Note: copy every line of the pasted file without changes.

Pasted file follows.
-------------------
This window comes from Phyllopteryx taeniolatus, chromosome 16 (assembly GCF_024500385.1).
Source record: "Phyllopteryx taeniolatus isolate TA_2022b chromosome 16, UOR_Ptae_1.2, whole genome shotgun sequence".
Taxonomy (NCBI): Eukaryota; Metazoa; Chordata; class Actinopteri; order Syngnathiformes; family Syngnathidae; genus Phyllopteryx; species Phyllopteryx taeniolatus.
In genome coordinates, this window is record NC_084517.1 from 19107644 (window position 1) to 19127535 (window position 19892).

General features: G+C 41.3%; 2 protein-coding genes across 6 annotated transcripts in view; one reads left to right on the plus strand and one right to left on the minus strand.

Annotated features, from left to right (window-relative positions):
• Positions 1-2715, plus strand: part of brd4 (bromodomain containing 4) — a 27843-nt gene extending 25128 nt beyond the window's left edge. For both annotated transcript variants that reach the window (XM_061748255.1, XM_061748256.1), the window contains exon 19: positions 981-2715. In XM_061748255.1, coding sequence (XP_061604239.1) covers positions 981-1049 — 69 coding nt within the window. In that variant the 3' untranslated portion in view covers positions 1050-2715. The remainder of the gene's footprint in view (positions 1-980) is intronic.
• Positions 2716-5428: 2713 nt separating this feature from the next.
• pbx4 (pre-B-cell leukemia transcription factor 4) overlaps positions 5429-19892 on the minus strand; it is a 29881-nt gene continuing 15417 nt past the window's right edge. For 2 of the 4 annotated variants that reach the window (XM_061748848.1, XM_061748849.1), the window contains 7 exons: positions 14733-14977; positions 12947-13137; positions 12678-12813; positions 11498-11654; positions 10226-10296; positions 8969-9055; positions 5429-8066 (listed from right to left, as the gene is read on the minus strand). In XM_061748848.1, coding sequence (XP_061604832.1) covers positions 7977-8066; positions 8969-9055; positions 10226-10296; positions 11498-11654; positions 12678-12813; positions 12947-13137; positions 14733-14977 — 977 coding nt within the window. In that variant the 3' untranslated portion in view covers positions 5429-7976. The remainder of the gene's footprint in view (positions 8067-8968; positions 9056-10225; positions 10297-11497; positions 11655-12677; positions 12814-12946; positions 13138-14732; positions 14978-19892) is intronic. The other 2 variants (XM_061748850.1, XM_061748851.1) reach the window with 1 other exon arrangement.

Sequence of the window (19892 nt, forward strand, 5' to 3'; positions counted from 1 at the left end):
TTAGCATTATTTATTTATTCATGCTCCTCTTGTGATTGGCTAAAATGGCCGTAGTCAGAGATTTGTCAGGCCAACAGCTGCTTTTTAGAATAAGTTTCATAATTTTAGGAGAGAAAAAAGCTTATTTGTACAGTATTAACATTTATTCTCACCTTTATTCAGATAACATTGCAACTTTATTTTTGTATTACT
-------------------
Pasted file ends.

This window comes from Phyllopteryx taeniolatus, chromosome 16 (assembly GCF_024500385.1).
Source record: "Phyllopteryx taeniolatus isolate TA_2022b chromosome 16, UOR_Ptae_1.2, whole genome shotgun sequence".
Taxonomy (NCBI): Eukaryota; Metazoa; Chordata; class Actinopteri; order Syngnathiformes; family Syngnathidae; genus Phyllopteryx; species Phyllopteryx taeniolatus.
In genome coordinates, this window is record NC_084517.1 from 19107644 (window position 1) to 19127535 (window position 19892).

General features: G+C 41.3%; 2 protein-coding genes across 6 annotated transcripts in view; one reads left to right on the plus strand and one right to left on the minus strand.

Annotated features, from left to right (window-relative positions):
• Positions 1-2715, plus strand: part of brd4 (bromodomain containing 4) — a 27843-nt gene extending 25128 nt beyond the window's left edge. For both annotated transcript variants that reach the window (XM_061748255.1, XM_061748256.1), the window contains exon 19: positions 981-2715. In XM_061748255.1, coding sequence (XP_061604239.1) covers positions 981-1049 — 69 coding nt within the window. In that variant the 3' untranslated portion in view covers positions 1050-2715. The remainder of the gene's footprint in view (positions 1-980) is intronic.
• Positions 2716-5428: 2713 nt separating this feature from the next.
• pbx4 (pre-B-cell leukemia transcription factor 4) overlaps positions 5429-19892 on the minus strand; it is a 29881-nt gene continuing 15417 nt past the window's right edge. For 2 of the 4 annotated variants that reach the window (XM_061748848.1, XM_061748849.1), the window contains 7 exons: positions 14733-14977; positions 12947-13137; positions 12678-12813; positions 11498-11654; positions 10226-10296; positions 8969-9055; positions 5429-8066 (listed from right to left, as the gene is read on the minus strand). In XM_061748848.1, coding sequence (XP_061604832.1) covers positions 7977-8066; positions 8969-9055; positions 10226-10296; positions 11498-11654; positions 12678-12813; positions 12947-13137; positions 14733-14977 — 977 coding nt within the window. In that variant the 3' untranslated portion in view covers positions 5429-7976. The remainder of the gene's footprint in view (positions 8067-8968; positions 9056-10225; positions 10297-11497; positions 11655-12677; positions 12814-12946; positions 13138-14732; positions 14978-19892) is intronic. The other 2 variants (XM_061748850.1, XM_061748851.1) reach the window with 1 other exon arrangement.

Sequence of the window (19892 nt, forward strand, 5' to 3'; positions counted from 1 at the left end):
TTAGCATTATTTATTTATTCATGCTCCTCTTGTGATTGGCTAAAATGGCCGTAGTCAGAGATTTGTCAGGCCAACAGCTGCTTTTTAGAATAAGTTTCATAATTTTAGGAGAGAAAAAAGCTTATTTGTACAGTATTAACATTTATTCTCACCTTTATTCAGATAACATTGCAACTTTATTTTTGTATTACT